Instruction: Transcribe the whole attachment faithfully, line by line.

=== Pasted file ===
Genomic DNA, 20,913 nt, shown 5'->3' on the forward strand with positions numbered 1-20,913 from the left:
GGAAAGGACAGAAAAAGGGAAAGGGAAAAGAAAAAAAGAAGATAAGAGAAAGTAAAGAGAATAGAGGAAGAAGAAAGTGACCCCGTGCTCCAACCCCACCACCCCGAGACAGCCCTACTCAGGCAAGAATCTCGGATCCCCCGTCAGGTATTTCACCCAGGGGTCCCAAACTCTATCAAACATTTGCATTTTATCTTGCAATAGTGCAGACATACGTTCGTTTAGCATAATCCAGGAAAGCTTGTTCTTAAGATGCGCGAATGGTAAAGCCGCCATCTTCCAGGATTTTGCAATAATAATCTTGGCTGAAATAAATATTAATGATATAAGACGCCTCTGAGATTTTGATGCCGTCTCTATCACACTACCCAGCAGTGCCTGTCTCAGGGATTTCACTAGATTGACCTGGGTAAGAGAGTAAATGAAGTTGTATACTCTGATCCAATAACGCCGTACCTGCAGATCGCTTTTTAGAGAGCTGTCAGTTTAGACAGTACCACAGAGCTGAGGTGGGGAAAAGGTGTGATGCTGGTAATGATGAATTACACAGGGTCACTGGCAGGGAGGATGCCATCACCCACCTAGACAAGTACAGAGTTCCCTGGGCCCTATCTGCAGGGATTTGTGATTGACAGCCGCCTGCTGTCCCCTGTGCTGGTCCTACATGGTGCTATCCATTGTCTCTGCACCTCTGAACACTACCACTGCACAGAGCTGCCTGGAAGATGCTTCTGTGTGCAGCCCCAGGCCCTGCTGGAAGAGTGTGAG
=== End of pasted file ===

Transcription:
Genomic DNA, 20,913 nt, shown 5'->3' on the forward strand with positions numbered 1-20,913 from the left:
GGAAAGGACAGAAAAAGGGAAAGGGAAAAGAAAAAAAGAAGATAAGAGAAAGTAAAGAGAATAGAGGAAGAAGAAAGTGACCCCGTGCTCCAACCCCACCACCCCGAGACAGCCCTACTCAGGCAAGAATCTCGGATCCCCCGTCAGGTATTTCACCCAGGGGTCCCAAACTCTATCAAACATTTGCATTTTATCTTGCAATAGTGCAGACATACGTTCGTTTAGCATAATCCAGGAAAGCTTGTTCTTAAGATGCGCGAATGGTAAAGCCGCCATCTTCCAGGATTTTGCAATAATAATCTTGGCTGAAATAAATATTAATGATATAAGACGCCTCTGAGATTTTGATGCCGTCTCTATCACACTACCCAGCAGTGCCTGTCTCAGGGATTTCACTAGATTGACCTGGGTAAGAGAGTAAATGAAGTTGTATACTCTGATCCAATAACGCCGTACCTGCAGATCGCTTTTTAGAGAGCTGTCAGTTTAGACAGTACCACAGAGCTGAGGTGGGGAAAAGGTGTGATGCTGGTAATGATGAATTACACAGGGTCACTGGCAGGGAGGATGCCATCACCCACCTAGACAAGTACAGAGTTCCCTGGGCCCTATCTGCAGGGATTTGTGATTGACAGCCGCCTGCTGTCCCCTGTGCTGGTCCTACATGGTGCTATCCATTGTCTCTGCACCTCTGAACACTACCACTGCACAGAGCTGCCTGGAAGATGCTTCTGTGTGCAGCCCCAGGCCCTGCTGGAAGAGTGTGAG